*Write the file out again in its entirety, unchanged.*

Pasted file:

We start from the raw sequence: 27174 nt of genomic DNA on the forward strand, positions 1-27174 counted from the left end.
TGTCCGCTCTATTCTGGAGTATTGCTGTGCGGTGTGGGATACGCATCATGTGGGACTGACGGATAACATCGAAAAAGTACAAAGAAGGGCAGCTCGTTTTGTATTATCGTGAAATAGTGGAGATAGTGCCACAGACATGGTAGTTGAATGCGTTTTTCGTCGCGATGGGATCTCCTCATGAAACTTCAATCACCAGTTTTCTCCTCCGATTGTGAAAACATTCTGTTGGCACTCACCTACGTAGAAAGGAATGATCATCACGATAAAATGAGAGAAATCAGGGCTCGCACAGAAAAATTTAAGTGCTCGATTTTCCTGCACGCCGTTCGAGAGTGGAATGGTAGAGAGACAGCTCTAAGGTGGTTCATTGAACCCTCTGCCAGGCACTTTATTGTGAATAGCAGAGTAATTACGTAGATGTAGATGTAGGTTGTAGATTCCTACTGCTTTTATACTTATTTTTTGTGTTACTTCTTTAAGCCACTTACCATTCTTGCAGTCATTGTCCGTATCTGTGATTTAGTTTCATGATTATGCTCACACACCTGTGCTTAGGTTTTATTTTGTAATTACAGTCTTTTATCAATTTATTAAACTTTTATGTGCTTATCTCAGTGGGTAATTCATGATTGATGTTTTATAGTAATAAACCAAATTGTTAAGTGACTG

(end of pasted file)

We start from the raw sequence: 27174 nt of genomic DNA on the forward strand, positions 1-27174 counted from the left end.
TGTCCGCTCTATTCTGGAGTATTGCTGTGCGGTGTGGGATACGCATCATGTGGGACTGACGGATAACATCGAAAAAGTACAAAGAAGGGCAGCTCGTTTTGTATTATCGTGAAATAGTGGAGATAGTGCCACAGACATGGTAGTTGAATGCGTTTTTCGTCGCGATGGGATCTCCTCATGAAACTTCAATCACCAGTTTTCTCCTCCGATTGTGAAAACATTCTGTTGGCACTCACCTACGTAGAAAGGAATGATCATCACGATAAAATGAGAGAAATCAGGGCTCGCACAGAAAAATTTAAGTGCTCGATTTTCCTGCACGCCGTTCGAGAGTGGAATGGTAGAGAGACAGCTCTAAGGTGGTTCATTGAACCCTCTGCCAGGCACTTTATTGTGAATAGCAGAGTAATTACGTAGATGTAGATGTAGGTTGTAGATTCCTACTGCTTTTATACTTATTTTTTGTGTTACTTCTTTAAGCCACTTACCATTCTTGCAGTCATTGTCCGTATCTGTGATTTAGTTTCATGATTATGCTCACACACCTGTGCTTAGGTTTTATTTTGTAATTACAGTCTTTTATCAATTTATTAAACTTTTATGTGCTTATCTCAGTGGGTAATTCATGATTGATGTTTTATAGTAATAAACCAAATTGTTAAGTGACTG